The market collapse highlights the need for good financial planning in retirement.
The market collapse on the back of the coronavirus pandemic has created a buying opportunity for those who are still investing towards retirement, but it comes at a very bad time for those who are about to enter retirement. It could also undermine the incomes of those relying on investment income.
This highlights the need to do proper financial planning prior to retirement and make sure you are invested in the appropriate funds to manage market volatility.
About to retire: you can delay your retirement
Rita Cool, certified financial planner at Alexander Forbes, says most members of pension or provident funds are most likely invested in the fund’s default investment option. Most default options follow a life-stage model which means that as you approach retirement, the fund starts to move out of riskier assets like equities and increases cash and bond holdings. Unless you specifically opted out of the default fund, your retirement fund has been protected to some extent if you are closer to retirement. “The benefit of life-stage strategies is that because they scale down automatically, retirees are protected more than they realise,” says Cool.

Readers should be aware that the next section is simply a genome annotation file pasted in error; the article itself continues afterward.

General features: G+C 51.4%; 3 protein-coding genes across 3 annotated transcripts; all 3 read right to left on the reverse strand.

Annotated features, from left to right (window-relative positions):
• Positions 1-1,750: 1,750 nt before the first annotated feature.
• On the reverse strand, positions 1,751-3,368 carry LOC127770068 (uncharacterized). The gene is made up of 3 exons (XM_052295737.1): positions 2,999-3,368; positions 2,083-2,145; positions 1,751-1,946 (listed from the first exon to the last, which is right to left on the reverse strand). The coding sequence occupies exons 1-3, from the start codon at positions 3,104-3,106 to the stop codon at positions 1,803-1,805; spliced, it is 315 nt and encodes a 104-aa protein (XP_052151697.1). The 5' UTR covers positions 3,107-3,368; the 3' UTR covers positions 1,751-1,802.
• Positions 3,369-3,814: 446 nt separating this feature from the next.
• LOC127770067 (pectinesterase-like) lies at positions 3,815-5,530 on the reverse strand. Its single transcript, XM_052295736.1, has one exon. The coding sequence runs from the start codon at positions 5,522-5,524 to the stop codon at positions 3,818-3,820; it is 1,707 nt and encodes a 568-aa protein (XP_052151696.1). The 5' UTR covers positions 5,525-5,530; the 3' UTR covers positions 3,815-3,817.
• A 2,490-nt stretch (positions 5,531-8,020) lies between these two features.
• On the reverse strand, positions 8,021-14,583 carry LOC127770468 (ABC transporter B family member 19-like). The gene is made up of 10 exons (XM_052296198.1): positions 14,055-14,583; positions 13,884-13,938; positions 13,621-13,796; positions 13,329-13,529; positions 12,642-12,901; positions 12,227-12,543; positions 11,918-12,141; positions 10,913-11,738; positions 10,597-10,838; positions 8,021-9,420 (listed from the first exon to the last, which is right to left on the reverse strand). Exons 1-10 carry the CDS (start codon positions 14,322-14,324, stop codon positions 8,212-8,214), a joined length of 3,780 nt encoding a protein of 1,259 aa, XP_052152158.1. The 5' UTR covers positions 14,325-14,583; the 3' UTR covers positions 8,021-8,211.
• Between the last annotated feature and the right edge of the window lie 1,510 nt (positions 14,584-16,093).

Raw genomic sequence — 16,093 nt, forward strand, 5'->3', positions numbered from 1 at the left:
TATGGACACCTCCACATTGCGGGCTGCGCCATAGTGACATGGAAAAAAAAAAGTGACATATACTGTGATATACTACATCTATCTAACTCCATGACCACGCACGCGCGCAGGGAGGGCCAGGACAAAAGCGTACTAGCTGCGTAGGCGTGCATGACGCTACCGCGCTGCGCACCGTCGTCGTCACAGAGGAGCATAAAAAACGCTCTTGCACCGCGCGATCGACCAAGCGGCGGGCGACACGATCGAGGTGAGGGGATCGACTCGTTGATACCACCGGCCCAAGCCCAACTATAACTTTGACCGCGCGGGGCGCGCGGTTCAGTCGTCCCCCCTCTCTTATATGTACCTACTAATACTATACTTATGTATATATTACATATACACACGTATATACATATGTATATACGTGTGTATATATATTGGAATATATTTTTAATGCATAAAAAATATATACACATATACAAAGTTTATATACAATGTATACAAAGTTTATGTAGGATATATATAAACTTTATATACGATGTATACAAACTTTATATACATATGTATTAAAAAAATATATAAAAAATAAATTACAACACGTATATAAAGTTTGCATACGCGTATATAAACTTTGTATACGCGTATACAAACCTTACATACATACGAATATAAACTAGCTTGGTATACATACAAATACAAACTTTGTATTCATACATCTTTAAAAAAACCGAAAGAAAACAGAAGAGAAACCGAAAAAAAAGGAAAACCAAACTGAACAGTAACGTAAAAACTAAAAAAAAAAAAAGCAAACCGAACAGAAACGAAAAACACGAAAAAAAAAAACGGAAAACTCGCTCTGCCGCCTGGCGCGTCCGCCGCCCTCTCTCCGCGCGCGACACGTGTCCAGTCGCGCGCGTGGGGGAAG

If you opted out of the default life-stage model and have a higher equity holding, you would need to consider your retirement plan holistically in order to formulate a strategy.